Irish drinkers pay highest taxes on wine in Europe

Ireland’s wine taxes are the highest in Europe, a report reveals.

Irish drinkers pay highest taxes on wine in Europe

The report, published by the Irish Wine Association, also shows a decrease of wine sales of almost 10% last year.

The IWA that represents wine importers and distributors in Ireland has warned that excise is the number one threat to the wine industry.

Its annual Wine Market Review for 2013 shows an 8.2% drop in wine sales over the previous year.

A graphic published in the report shows Ireland has the highest taxes on wine in the EU, at €3.48 on a 750ml bottle.

Britain has the second highest tax on wine, at €2.68, followed by Finland at €2.77.

However, 15 countries pay no tax on wine, including Germany, Austria, Italy, Greece, Spain, and Portugal.

The report points out Spanish tourists pay almost twice the price for wine in Irish restaurants than they do at home.

The IWA says last year’s excise increases must be reversed because they were causing significant cash-flow problems for small businesses and putting thousands of jobs at risk.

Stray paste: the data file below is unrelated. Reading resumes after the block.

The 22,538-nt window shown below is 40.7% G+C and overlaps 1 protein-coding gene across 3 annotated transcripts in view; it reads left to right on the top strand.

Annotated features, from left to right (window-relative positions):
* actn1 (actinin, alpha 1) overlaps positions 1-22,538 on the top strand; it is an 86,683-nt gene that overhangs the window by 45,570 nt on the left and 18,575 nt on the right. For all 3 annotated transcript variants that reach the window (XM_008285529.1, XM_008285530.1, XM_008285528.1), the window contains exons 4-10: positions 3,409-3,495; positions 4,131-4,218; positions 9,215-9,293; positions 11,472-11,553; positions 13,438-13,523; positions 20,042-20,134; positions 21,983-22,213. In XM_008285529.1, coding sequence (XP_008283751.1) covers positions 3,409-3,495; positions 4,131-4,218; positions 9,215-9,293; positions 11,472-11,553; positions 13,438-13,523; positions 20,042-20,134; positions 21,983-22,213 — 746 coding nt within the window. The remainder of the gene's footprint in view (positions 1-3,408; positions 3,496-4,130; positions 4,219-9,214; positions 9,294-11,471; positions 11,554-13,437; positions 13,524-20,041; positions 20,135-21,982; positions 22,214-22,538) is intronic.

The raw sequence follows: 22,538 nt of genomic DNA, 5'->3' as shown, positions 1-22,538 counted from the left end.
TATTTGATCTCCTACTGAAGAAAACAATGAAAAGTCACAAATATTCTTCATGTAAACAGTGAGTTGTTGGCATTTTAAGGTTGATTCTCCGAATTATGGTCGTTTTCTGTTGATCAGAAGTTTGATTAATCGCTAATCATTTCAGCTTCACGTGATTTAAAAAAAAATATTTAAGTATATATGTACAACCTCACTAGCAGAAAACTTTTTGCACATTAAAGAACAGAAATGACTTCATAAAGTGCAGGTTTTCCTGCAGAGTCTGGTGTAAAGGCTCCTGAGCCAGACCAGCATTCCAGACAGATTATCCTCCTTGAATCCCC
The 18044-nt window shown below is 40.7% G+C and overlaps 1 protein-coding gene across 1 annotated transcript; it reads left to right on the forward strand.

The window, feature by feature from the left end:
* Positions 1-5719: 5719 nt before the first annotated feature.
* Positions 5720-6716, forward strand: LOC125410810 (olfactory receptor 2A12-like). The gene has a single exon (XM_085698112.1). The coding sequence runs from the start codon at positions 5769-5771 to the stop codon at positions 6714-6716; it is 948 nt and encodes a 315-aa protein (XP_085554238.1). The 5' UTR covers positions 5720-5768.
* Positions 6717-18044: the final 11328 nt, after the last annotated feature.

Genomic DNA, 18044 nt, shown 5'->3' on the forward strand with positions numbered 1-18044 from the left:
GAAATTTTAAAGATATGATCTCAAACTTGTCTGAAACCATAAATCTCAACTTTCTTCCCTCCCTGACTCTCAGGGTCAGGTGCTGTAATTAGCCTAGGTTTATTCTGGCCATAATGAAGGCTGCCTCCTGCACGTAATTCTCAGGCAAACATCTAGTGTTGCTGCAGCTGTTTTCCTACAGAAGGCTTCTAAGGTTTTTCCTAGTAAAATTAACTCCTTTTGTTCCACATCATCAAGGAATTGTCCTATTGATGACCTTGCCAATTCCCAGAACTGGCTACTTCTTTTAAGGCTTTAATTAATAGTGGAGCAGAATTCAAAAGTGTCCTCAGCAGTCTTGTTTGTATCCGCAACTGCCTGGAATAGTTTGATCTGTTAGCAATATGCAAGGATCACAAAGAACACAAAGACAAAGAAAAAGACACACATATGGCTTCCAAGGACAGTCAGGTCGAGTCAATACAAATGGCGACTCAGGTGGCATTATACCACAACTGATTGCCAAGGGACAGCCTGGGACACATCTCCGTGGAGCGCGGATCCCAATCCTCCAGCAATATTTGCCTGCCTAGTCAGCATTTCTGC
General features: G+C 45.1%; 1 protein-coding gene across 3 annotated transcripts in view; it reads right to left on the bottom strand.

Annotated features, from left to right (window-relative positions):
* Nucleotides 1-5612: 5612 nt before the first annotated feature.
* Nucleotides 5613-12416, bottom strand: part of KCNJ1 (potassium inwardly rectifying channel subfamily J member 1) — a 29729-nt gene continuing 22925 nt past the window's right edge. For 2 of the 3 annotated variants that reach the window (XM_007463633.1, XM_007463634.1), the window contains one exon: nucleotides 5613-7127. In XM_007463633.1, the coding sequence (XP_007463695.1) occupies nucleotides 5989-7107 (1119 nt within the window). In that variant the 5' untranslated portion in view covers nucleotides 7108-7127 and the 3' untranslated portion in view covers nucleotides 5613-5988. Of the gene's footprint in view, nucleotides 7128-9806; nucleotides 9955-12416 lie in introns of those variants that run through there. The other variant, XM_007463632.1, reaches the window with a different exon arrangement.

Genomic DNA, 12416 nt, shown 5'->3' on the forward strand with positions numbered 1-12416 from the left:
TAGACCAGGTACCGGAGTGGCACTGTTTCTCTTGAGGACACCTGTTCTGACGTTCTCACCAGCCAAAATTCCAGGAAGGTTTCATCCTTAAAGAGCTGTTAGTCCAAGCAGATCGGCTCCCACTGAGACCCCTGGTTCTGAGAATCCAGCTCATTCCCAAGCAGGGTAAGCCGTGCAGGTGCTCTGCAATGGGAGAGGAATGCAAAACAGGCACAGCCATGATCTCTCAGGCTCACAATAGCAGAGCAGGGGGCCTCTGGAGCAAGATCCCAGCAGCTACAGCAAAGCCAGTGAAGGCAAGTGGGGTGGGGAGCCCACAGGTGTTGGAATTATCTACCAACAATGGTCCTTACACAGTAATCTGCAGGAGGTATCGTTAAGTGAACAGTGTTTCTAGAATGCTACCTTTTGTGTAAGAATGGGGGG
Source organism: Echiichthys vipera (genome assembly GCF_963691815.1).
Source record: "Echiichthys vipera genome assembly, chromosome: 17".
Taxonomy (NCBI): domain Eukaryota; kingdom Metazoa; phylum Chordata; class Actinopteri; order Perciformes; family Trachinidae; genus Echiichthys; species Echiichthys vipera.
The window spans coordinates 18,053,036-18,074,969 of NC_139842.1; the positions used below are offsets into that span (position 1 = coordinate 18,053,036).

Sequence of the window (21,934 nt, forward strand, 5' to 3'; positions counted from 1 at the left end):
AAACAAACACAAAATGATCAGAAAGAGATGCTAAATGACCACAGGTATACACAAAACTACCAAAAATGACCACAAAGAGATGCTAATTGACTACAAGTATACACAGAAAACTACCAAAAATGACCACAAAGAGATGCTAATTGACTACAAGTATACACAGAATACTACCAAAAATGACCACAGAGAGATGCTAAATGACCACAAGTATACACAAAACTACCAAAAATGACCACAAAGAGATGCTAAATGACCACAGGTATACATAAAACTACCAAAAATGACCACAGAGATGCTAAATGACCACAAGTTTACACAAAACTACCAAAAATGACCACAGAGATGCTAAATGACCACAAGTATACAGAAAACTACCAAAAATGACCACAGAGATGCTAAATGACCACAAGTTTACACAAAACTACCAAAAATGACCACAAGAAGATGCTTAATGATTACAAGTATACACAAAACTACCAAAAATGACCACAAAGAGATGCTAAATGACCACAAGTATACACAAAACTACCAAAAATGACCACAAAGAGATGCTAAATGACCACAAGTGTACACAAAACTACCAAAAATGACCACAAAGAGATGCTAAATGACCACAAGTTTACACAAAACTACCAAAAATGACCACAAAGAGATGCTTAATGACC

The report outlines the impact that the 62% excise increase on wine has had over the last two budgets.

It says distributors and importers are spending an extra €17,958 in taxes on every 1,000 cases, creating massive cash flow issues for small to medium sized enterprises.

Last year, the industry paid €302m in excise to the Exchequer, with wine sales generating more than 30% of alcohol tax receipts. The IWA says this is a disproportionate share of the tax burden. According to the report, consumers spend €4.86 in taxes on a €9 bottle of wine, up from €3.53 in 2011.

The report also looked at the consumption habits of Irish wine drinkers and found they prefer white to red, with white holding a 51% volume share.

There has been a shift from red to white since 2003, when red wine had a 52% volume share.

More men (76%) than women (70%) over the age of 35 now drink wine, and Australian and Chilean wines are the most popular.

Michael Foley, chairman of the Irish Wine Association and sales and marketing director for Finlater Wine and Spirits, said it was an “extremely challenging” time for the wine industry.

Ireland’s high excise rates had hit consumers’ disposable income and put off tourists from returning to the country.

“The message coming from the industry is clear: reverse excise increases and support thousands of small businesses and jobs across the industry,” said Mr Foley.

He said more than 1,100 people were employed directly by wine distributors and importers, with thousands more supported in the 13,000 pubs, restaurants, and independent off-licences that sell wine.

He said the vast majority of the jobs were in small, family-operated businesses across Ireland.

According to the report 22 litres is the average wine consumption per adult and 75% of the wine purchased in Ireland costs between €7 and €10.99 a bottle.

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